Mr. Bernard Dumont (Frontenac):
Mr. Speaker, a moment ago when I heard the member for Saint-Henri (Mr. Loiselle) say that people cannot breathe or live in Montreal any more, I fully agreed With him. It is probably because they vote for the Liberal party.
Later, I heard the member for Laval (Mr. Roy) say that all the members from the Island of Montreal were present this evening. I counted exactly three of them. Either the member for Laval cannot count, or he wants to make fun of postal employees. We all know that the member for Laval often laughs at farmers, but I hope he will not go so far as making fun of postal employees.
We have before the House today a motion of censure involving the Post Office and Communications Department. I would like above all tonight-as it will soon be midnight-to explain why such an explosive situation prevails in Montreal.
The department and the minister have tonight been accused of all the world's sins. It is true that the minister may suffer from political far-sightedness particularly when he states that we have only up to 1975 to bring order to the Post Office.
Perhaps he feels more comfortable in the Department of Communications from where he can better contemplate the vast spaces and dream of glamorous projects to be realized around the year 2,000. However, he should be more realistic and prove that he has his feet on the ground by settling the problems cropping up in 1970.
[DOT] (11:30 p.m.)
Thanks to him, since the revision of the postal rates, several newspapers and magazines which made it possible to bring culture to all the regions of the country have folded, and that has caused dissatisfaction throughout Canada.
Today, the labour union are aware of this problem. These magazines reached the people before the revision of the postal rates at a fair price and allowed some degree of culture to reach all the regions of the country. By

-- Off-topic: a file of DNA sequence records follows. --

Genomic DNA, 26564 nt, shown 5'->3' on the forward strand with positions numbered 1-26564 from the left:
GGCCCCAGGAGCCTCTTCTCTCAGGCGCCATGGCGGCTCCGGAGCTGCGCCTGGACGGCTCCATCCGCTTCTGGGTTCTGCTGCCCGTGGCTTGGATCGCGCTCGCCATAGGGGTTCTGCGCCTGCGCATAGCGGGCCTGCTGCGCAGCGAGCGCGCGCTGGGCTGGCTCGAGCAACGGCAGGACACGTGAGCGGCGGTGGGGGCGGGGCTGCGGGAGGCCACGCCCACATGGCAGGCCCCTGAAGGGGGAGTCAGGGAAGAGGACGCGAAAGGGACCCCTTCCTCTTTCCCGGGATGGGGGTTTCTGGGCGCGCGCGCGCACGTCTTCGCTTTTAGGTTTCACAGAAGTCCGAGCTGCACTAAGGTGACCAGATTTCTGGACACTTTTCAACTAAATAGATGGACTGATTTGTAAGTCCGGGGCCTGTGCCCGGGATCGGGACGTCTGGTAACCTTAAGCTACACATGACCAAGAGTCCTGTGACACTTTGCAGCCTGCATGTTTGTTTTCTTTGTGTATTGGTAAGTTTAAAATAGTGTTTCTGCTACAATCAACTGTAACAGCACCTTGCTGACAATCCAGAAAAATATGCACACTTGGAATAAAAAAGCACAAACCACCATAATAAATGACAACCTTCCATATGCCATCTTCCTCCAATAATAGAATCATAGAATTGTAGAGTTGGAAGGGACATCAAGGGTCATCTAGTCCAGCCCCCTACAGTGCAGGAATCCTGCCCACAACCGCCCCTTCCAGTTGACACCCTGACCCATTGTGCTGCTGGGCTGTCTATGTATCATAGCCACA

Montreal Postal Strike wanting to put his department on a profitearning basis, the minister is, on the contrary, accumulating a deficit which is said to be this year of the order of $70 million. Thus, the Postmaster General and Minister of Communications is automatically responsible for that dissatisfaction and for the very explosive situation that prevails in the Montreal region.
However, I suspect that several of his Liberal friends, who want his head, led him to believe that it might be possible to get the Post Office and Communications Department to pay its way, knowing that it will be difficult for him to get out of this tight spot.
And, as though to rejoice about his attitude, they advised him to increase rates, a move designed to make him so unpopular with the population that he would be forced to resign.
I must admit that the Postmaster General and Minister of Communications has had the courage to do away with patronage, particularly in rural and semi-rural communities. Small town post offices, for example, and contracts awarded for rural mail delivery are not subject to patronage as they used to be.
At least, he has this to his credit, and we hope that he has not done away with this patronage, only to replace it by another less palatable one, as we see now in Montreal, by wanting to divide up contracts in four and, possibly reduce the efficiency of the Union representing the postal employees. By reducing the Union's power, he is fueling the explosive anger that we are now experiencing.
On the other hand, a company that has submitted a tender under a fictitious name, in Montreal, leaves us nonplussed. I hope the minister will not let this patronage practice that we meet far too often, take root in Montreal.
In the field of postal service, priority should be given to the immediate needs. It is not by pretending to ignore the problems and trying to find patched-up solutions that we shall solve the problem on a permanent basis.